I know many feel Singer’s directorial approach to the X-Men franchise doesn’t have a place in today’s landscape of superhero films. I understand this point of view. Singer’s X-Men films- including DOFP- aren’t as “comic book on screen” as a film like The Avengers. But what I admire about Singer as a director of superhero films- both X-Men and the heavily criticized Superman Returns- is he always puts a heavy focus on the humanity behind the super powers. All four of his superhero films have real weight and emotion to them. While the climax of DOFP is a set piece the story resolves itself with Xavier trying to convince Mystique, with whom he grew up, to make the right choice. Near the ending Hank mentions the immutable theory of time. This theory states that you can never truly change the future. The timeline will always correct itself. The film sides with the opposite idea, that the future can be changed- and even the past.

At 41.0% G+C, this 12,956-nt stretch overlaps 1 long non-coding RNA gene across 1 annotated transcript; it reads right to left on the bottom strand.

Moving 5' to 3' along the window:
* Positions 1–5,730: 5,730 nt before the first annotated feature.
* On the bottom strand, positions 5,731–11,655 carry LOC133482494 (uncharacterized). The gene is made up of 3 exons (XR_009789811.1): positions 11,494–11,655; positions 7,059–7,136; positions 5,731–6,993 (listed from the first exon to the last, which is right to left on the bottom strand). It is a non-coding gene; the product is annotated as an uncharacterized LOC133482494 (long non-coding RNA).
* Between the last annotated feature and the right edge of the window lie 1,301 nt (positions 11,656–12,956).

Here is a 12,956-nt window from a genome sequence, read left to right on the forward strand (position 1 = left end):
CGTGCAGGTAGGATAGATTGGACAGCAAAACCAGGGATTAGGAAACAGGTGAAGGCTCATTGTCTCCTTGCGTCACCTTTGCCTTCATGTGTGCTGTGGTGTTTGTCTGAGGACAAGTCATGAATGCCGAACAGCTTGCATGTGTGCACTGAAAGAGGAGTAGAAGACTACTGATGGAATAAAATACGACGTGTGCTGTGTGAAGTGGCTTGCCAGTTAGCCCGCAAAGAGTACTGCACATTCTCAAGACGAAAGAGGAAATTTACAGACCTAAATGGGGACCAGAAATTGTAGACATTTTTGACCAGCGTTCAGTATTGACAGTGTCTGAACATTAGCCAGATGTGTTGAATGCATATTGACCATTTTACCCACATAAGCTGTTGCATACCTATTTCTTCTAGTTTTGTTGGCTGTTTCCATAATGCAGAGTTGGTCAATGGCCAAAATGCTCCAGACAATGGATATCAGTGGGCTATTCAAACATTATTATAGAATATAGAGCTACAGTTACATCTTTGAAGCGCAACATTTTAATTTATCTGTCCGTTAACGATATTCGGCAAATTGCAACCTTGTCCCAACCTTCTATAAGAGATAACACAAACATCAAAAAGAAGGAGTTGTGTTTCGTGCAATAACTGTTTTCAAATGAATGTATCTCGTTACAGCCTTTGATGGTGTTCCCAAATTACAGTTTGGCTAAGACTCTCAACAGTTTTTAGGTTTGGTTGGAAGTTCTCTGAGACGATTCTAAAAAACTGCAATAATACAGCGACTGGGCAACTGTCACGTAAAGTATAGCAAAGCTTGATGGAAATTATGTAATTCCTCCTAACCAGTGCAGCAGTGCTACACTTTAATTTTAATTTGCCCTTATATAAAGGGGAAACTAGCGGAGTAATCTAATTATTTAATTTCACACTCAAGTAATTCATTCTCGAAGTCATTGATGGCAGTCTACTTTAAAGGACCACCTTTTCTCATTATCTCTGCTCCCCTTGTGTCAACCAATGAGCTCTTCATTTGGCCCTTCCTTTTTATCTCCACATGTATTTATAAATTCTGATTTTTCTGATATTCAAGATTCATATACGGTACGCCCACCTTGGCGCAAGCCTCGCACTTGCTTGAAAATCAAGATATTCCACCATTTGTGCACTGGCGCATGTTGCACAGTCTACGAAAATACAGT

Whether or not you enjoy DOFP will depend on how you feel about this franchise- and Singer’s X-Men films in particular. If you’re tired of this continuity then this film may just be a chore. If you love this franchise with all its ups and downs- and if you’re like me, grew up with the first two X-Men films- then DOFP has the potential to touch you deeply. There'll be an undeniable nostalgia factor to the film for many. DOFP is a loving tribute to the X-Men franchise but it’s also a bittersweet goodbye- and an exciting new start.